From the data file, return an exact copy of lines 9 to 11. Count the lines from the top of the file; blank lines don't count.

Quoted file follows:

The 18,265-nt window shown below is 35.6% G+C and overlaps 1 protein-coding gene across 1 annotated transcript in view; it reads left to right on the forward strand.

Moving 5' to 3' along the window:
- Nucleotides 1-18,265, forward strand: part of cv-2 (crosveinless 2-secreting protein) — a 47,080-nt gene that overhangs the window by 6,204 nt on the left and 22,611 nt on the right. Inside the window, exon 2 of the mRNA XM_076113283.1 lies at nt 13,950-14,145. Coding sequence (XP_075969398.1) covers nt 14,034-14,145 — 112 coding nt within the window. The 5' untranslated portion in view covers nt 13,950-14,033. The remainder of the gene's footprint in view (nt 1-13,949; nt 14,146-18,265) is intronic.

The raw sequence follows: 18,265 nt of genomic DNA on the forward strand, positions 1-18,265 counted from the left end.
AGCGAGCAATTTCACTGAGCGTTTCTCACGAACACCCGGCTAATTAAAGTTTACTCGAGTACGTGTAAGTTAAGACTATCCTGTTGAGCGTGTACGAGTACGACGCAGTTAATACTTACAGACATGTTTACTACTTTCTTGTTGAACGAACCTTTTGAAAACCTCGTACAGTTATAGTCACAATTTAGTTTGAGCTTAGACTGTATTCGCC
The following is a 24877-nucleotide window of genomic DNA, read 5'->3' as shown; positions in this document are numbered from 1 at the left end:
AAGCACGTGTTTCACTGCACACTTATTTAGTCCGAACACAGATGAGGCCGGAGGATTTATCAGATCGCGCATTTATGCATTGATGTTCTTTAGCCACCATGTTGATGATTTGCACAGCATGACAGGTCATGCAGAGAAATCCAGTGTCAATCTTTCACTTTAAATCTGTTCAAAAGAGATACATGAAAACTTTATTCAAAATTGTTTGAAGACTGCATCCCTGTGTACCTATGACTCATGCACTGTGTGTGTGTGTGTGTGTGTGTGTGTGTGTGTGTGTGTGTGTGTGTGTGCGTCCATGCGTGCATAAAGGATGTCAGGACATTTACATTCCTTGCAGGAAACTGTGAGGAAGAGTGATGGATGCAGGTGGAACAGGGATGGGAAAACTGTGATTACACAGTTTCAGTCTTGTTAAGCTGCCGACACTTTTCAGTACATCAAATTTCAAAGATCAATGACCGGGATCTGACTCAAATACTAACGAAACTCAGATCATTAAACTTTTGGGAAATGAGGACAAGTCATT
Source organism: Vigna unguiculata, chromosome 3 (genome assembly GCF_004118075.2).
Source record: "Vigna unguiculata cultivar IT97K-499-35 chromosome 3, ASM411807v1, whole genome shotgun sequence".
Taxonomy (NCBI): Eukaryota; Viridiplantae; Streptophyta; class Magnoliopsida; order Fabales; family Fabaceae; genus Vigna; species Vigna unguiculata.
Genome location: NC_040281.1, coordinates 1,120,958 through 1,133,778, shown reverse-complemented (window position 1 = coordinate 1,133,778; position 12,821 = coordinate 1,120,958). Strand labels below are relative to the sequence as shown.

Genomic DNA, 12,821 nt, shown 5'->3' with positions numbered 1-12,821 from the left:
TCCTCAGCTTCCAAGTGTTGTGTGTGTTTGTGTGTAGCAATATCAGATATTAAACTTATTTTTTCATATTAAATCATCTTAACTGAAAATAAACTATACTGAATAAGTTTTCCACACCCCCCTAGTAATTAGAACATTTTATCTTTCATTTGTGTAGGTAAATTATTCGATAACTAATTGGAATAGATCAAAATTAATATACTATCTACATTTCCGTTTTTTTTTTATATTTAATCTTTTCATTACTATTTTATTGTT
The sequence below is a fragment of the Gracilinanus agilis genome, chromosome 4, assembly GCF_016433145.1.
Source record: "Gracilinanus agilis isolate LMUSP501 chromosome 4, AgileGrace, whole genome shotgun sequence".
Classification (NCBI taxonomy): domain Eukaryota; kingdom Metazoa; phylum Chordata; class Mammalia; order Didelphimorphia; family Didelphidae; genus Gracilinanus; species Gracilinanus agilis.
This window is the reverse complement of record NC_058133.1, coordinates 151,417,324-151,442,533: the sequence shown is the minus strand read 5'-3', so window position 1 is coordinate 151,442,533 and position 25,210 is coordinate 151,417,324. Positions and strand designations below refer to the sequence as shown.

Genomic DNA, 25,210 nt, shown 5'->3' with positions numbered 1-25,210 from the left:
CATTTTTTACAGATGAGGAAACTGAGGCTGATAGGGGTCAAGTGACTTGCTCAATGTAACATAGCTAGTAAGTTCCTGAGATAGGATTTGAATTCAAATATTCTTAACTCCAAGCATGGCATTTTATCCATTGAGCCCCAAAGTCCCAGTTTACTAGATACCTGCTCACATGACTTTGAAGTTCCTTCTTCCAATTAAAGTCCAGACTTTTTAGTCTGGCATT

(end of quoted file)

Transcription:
Source record: "Vigna unguiculata cultivar IT97K-499-35 chromosome 3, ASM411807v1, whole genome shotgun sequence".
Taxonomy (NCBI): Eukaryota; Viridiplantae; Streptophyta; class Magnoliopsida; order Fabales; family Fabaceae; genus Vigna; species Vigna unguiculata.
Genome location: NC_040281.1, coordinates 1,120,958 through 1,133,778, shown reverse-complemented (window position 1 = coordinate 1,133,778; position 12,821 = coordinate 1,120,958). Strand labels below are relative to the sequence as shown.